Risk: A Practical Guide for Deciding What's Really Safe and What's Really Dangerous in the World Around You
by David Ropeik and George Gray
New York: Houghton Mifflin
485 pages, $16.00
What are salient risks for the obese smoker driving while impaired suffering from anxiety over news reports on West Nile virus? Or for the caring parent storing a loaded rifle in an unlocked case who writes the school board demanding seat belts on school buses?
Answer: The risk of harm by West Nile virus is dwarfed by obesity, smoking, and impaired driving. Seat belts on school buses, unless designed for the specific size and weight of the occupant, create a greater risk of harm than no seatbelts at all.
Authors David Ropeik and George Gray, through the Harvard Center for Risk Analysis, describe two components of risk Likelihood of harm and the anticipated consequences. Both components must be considered in assessing any risk. Coffee, for example, offers a strong likelihood of affecting the consumer, but the consequences, such as insomnia, are not to be feared when studying for an exam.
Innumeracy is the mathematical equivalent of illiteracy. Its symptoms include the inability to assess risks with clarity. Casino gambling, it is said, is just a form of discrimination against people with poor math skills. Inattention in math class exacts a hefty toll beyond the remote odds at a slot machine. Persons unable to assess risks are more likely to offer the supreme sacrifice for innumeracy.
Our lives can be seen as one continuous algorithm a series of encounters with risks of variable likelihood and consequence. Most risks are assumed without hesitation. We cross the street to visit a friend oblivious to the risk. Other risks, like the West Nile virus disease, breed anxiety even while presenting a much lower threat.
The newsworthiness of harm becomes a more relevant threat for the innumerate. When a commercial jetliner tumbles from the sky, the pictures are captivating. The graphic art of journalism enjoys prosperity through voyeurism. Yet, the lifetime risk of death by motor vehicle is 443 times greater than a fatality by jetliner disaster.
Some risks are worth fretting about. Others sell newspapers.
We bring a limited lifetime supply of emotional capital to the task of parenting. How one elects to allocate this lifetime reserve is a function of how risks are assessed.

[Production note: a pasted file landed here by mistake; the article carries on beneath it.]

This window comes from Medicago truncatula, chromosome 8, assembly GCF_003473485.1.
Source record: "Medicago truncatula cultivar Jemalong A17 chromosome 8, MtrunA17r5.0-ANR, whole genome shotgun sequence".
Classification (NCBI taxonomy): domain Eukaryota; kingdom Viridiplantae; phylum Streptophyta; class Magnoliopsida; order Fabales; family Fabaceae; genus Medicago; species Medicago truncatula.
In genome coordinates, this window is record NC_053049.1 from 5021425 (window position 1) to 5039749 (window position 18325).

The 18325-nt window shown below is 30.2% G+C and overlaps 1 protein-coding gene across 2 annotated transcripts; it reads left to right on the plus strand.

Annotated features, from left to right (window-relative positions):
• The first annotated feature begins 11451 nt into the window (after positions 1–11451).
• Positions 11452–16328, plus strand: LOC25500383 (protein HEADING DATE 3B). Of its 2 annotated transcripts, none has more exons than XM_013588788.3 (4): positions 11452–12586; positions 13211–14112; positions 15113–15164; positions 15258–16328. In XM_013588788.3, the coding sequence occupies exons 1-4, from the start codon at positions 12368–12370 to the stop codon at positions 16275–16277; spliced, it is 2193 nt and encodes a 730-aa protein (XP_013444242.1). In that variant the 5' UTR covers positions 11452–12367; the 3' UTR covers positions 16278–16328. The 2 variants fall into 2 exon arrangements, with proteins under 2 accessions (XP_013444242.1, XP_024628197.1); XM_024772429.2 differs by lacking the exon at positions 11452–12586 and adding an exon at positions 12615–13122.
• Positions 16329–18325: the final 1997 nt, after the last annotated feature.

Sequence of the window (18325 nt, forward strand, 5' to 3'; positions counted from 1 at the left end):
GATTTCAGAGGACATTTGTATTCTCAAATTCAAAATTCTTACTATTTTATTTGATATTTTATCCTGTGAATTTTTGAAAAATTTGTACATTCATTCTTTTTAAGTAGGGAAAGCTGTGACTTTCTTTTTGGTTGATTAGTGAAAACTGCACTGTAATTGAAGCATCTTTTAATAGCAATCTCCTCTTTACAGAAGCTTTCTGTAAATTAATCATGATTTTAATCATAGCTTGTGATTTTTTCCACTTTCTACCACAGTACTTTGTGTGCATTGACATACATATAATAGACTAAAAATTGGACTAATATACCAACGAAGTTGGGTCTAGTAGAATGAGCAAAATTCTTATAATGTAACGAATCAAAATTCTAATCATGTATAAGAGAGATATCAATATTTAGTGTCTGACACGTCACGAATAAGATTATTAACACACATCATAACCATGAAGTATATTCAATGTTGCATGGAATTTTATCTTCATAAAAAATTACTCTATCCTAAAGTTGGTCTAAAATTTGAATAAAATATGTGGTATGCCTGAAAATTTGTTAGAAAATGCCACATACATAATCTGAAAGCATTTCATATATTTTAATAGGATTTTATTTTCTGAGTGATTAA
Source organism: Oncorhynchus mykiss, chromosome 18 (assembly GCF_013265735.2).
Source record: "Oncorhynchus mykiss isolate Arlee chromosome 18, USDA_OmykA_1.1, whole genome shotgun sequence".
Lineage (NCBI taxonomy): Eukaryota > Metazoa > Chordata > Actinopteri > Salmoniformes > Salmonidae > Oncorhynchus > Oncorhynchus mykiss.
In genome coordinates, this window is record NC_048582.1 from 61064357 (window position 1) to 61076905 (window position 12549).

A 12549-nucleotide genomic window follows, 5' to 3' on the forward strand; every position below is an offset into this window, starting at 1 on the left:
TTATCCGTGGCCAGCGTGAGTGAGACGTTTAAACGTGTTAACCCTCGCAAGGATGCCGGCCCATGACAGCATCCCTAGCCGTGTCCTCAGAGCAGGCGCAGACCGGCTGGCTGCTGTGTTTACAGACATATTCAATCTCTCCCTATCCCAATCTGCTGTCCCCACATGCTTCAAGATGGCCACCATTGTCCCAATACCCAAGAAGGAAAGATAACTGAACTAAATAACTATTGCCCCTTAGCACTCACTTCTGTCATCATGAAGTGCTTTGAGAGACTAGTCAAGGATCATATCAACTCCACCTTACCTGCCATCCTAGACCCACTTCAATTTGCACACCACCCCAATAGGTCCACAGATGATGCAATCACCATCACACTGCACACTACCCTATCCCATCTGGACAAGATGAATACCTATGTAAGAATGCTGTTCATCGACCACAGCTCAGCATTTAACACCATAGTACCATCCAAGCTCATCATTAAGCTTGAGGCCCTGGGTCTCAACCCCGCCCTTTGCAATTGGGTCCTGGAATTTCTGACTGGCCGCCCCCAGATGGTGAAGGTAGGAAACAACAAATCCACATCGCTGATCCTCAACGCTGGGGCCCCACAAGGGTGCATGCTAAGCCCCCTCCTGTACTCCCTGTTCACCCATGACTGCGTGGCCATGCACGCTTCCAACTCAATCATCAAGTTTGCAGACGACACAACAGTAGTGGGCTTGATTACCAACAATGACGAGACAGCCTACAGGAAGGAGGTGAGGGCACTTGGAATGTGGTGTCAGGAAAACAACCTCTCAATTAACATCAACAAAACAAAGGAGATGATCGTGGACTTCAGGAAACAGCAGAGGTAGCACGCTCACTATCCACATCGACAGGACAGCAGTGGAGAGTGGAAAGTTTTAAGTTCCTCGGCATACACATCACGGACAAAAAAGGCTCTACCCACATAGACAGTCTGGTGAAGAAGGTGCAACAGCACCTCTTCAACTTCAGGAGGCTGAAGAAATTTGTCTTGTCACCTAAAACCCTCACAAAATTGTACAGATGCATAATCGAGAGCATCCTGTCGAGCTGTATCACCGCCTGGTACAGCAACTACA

Risks of high likelihood and severity are no secret, like smoking or alcohol abuse, particularly while pregnant. But these risks lack the poignancy of a jetliner crash. Their victims are generally not memorialized in color photographs among the news headlines. Rather, they are muted in the obituary column. In a perverse twist of fate, victims of innumeracy can even be driven to such high risk activities as smoking or drinking, brought on by dramatic news reports of such low risk drama as jetliner crashes.
Mortimer Adler once identified the most important question in life as "How shall we live?" The answer to this question depends on how we assess relevant risks. It invokes the practical application of math skills to daily life. The risks in this study by Ropeik and Gray include, for example firearms, genetically modified food, motor vehicles, indoor air pollution, outdoor air pollution, biological weapons, carbon monoxide, DDT, diesel emissions, environmental hormones, hazardous waste, incinerators, lead, mercury, nuclear power, ozone depletion, pesticides, radiation, cancer heart disease, HIV, medical errors, and vaccines.
However, a leading risk eludes the authors of this 485-page book. They examine separate risks in painstaking detail. Thus, diesel emission risks become distinct from the risk of wind-born particulates. The likelihood and consequences of both smog and air toxins are found to be in the "low" risk rating. The process of separating greenhouse gas risks from other industrial hazards might be of academic interest at Harvard, however, in isolation, each risk obscures the more prevalent risk confronting the reader, namely the constant increase in the sheer numbers of people.
By slicing and dicing each separate risk, the authors divert attention from that more pressing risk. The audience of this book is not offered information on the cumulative risk of population pressures. Most risks in this book are driven by a "multiplier," namely, the number of people. There is little risk of deadly smog for the isolated hermit living on the frontier. Population pressures account for pollution, toxins, chemicals, ozone depletion, etc., etc.
Sadly, this book offers no insight on the big picture. By fixing on each finite, compartmentalized risk, the book offers a level of precision for the meticulous risk shopper; to inhale tailpipe carbon monoxide emissions or to breathe sulphuric vapor. When risk analysis on each threat becomes an exact science, innumeracy is perpetuated, not resolved. The cumulative threats of the multiplier are not mentioned or analyzed.
Readers are offered no guidance on how to determine an optimum population in minimizing cumulative risks now and in the future. The informed, numerate, risk assessor would want to enter cumulative risks to their calculations. The risk of becoming an uncaring ancestor resides beyond the scope of numeracy in this book.
The public policy implications of cumulative risks in the big picture tend to dwarf fragmented risks. Further information on the big picture risk is needed for an informed electorate in our continuing experiment of self-governance. This calculus, regretfully, is not to be found here.